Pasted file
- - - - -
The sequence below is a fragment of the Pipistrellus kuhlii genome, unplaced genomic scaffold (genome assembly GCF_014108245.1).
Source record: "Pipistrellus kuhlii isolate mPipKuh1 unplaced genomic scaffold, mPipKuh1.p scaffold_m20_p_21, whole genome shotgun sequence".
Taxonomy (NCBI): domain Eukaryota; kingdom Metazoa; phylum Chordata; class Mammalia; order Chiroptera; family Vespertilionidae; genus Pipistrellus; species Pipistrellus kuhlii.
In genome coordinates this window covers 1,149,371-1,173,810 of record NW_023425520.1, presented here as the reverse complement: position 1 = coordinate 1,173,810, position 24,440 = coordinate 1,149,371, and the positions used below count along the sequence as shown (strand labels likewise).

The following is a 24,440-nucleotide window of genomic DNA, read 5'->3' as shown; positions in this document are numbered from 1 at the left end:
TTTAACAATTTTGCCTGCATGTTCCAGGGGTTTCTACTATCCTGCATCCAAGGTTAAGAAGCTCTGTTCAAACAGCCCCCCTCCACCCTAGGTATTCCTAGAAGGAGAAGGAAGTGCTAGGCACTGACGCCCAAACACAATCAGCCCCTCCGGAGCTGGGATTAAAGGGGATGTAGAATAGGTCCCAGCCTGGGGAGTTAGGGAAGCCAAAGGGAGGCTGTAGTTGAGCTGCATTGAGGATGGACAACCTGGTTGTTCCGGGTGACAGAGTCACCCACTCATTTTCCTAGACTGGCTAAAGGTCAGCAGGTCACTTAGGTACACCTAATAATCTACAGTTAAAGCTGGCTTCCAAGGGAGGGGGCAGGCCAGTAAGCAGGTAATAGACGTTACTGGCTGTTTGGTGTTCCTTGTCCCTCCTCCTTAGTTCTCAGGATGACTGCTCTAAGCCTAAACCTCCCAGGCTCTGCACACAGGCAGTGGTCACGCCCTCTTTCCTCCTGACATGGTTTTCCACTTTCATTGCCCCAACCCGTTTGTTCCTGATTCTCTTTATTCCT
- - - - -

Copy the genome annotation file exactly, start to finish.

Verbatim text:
The sequence below is a fragment of the Pipistrellus kuhlii genome, unplaced genomic scaffold (genome assembly GCF_014108245.1).
Source record: "Pipistrellus kuhlii isolate mPipKuh1 unplaced genomic scaffold, mPipKuh1.p scaffold_m20_p_21, whole genome shotgun sequence".
Taxonomy (NCBI): domain Eukaryota; kingdom Metazoa; phylum Chordata; class Mammalia; order Chiroptera; family Vespertilionidae; genus Pipistrellus; species Pipistrellus kuhlii.
In genome coordinates this window covers 1,149,371-1,173,810 of record NW_023425520.1, presented here as the reverse complement: position 1 = coordinate 1,173,810, position 24,440 = coordinate 1,149,371, and the positions used below count along the sequence as shown (strand labels likewise).

The following is a 24,440-nucleotide window of genomic DNA, read 5'->3' as shown; positions in this document are numbered from 1 at the left end:
TTTAACAATTTTGCCTGCATGTTCCAGGGGTTTCTACTATCCTGCATCCAAGGTTAAGAAGCTCTGTTCAAACAGCCCCCCTCCACCCTAGGTATTCCTAGAAGGAGAAGGAAGTGCTAGGCACTGACGCCCAAACACAATCAGCCCCTCCGGAGCTGGGATTAAAGGGGATGTAGAATAGGTCCCAGCCTGGGGAGTTAGGGAAGCCAAAGGGAGGCTGTAGTTGAGCTGCATTGAGGATGGACAACCTGGTTGTTCCGGGTGACAGAGTCACCCACTCATTTTCCTAGACTGGCTAAAGGTCAGCAGGTCACTTAGGTACACCTAATAATCTACAGTTAAAGCTGGCTTCCAAGGGAGGGGGCAGGCCAGTAAGCAGGTAATAGACGTTACTGGCTGTTTGGTGTTCCTTGTCCCTCCTCCTTAGTTCTCAGGATGACTGCTCTAAGCCTAAACCTCCCAGGCTCTGCACACAGGCAGTGGTCACGCCCTCTTTCCTCCTGACATGGTTTTCCACTTTCATTGCCCCAACCCGTTTGTTCCTGATTCTCTTTATTCCT